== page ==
The brass-based action then continues through into Moving At The Speed Of Skunk, where more of the final action setpiece of the original Toy Story makes an appearance, though in a similarly short manner as Buzz’s Flight as the track is only a minute or so long. I must admit, I’ve never been a fan of this “reprising a theme for a few seconds before moving on” business. It’s a recurring musical idea that composers seem to have for a lot of film sequels, and I’ve never really understood it. If you’re going to bring a theme back, then bring it back. Don’t just give us a little bit of it and then whisk it away, that’s just unfair. It also I feel detracts from the rest of the album, as on multiple occasions I found myself listening out for little bits of the previous Toy Story scores more than I was looking for new themes. If you’re going to reprise an old theme, then please use it properly.
The action returns in Let’s Caboom!, with the rapid strings and dramatic brass kicking in right off the bat. Marching percussion then arrives shortly afterward, making for a pretty frantic opening minute before things slow down slightly as the familar Toy Story strings reappear for a few softer moments. This doesn’t last long however as the percussion starts to build up in the background until the brass steps back up and the action then continues. There were also a few moments here where I thought I heard hints towards a new theme, and if so it was likely for Duke Caboom, the new Canadian stuntman toy in the movie. Being quite an action-centric piece I’d say it fits his character quite well, but like with Forky’s theme I think I’d struggle to recognise it outside of the album.
The album’s finale (and incidentally, the standout cue) then arrives with Parting Gifts & New Horizons, a rather sad and strings-heavy piece of music. Sad endings seem to be a bit of a recurring theme with these movies, and it would seem that Toy Story 4 is no different, judging by the music anyway. Several of the major themes from the first movie get short and sombre reprises about midway through the track, and this combined with some rather breathtaking strings work and a surprisingly hopeful final minute (featuring another thematic reprise from a previous movie) makes it the best piece of music on here, and a great finale to the album on the whole.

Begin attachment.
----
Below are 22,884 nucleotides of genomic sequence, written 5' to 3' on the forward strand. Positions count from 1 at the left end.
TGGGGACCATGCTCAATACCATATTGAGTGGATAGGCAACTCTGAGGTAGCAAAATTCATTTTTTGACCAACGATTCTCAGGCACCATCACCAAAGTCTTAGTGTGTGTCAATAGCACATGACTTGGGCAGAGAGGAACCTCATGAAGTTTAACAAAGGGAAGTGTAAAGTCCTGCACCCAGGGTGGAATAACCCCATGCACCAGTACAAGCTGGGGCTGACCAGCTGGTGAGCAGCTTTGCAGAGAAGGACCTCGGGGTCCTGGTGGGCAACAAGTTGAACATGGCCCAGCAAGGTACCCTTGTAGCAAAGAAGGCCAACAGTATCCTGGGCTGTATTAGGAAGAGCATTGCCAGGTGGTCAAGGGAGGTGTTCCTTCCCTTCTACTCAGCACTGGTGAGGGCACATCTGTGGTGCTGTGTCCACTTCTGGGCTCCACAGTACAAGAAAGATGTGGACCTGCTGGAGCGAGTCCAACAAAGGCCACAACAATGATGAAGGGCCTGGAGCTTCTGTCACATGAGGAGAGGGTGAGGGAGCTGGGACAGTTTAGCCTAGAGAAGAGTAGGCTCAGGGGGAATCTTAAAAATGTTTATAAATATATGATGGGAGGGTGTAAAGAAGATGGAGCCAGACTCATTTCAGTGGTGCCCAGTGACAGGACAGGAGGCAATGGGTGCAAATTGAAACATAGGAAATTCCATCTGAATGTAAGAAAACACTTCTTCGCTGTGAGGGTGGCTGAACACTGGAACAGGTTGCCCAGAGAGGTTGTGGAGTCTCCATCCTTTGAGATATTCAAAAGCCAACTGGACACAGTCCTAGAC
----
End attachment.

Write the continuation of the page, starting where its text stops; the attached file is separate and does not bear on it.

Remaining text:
Overall, Randy Newman’s score to Toy Story 4, is good, even great. If you liked the first three scores then you will most certainly like this, as it’s basically just more of the same. There are a few new themes dotted around here and there (most notably Forky’s) but they aren’t particularly memorable nor very present on the album (as other than in their debut tracks I struggled to pick them out again). As a result, it’s the sadly short reprises of previous Toy Story themes that stand out the most here. The familiar strings-based sound of Newman’s previous work for the franchise is very much present, and while I would certainly say that it’s a well crafted and quite enjoyable album overall, I do feel that it perhaps needed a bit more to it in order to stand out from its predecessors.
Standout Cue: 24. Parting Gifts & New Horizons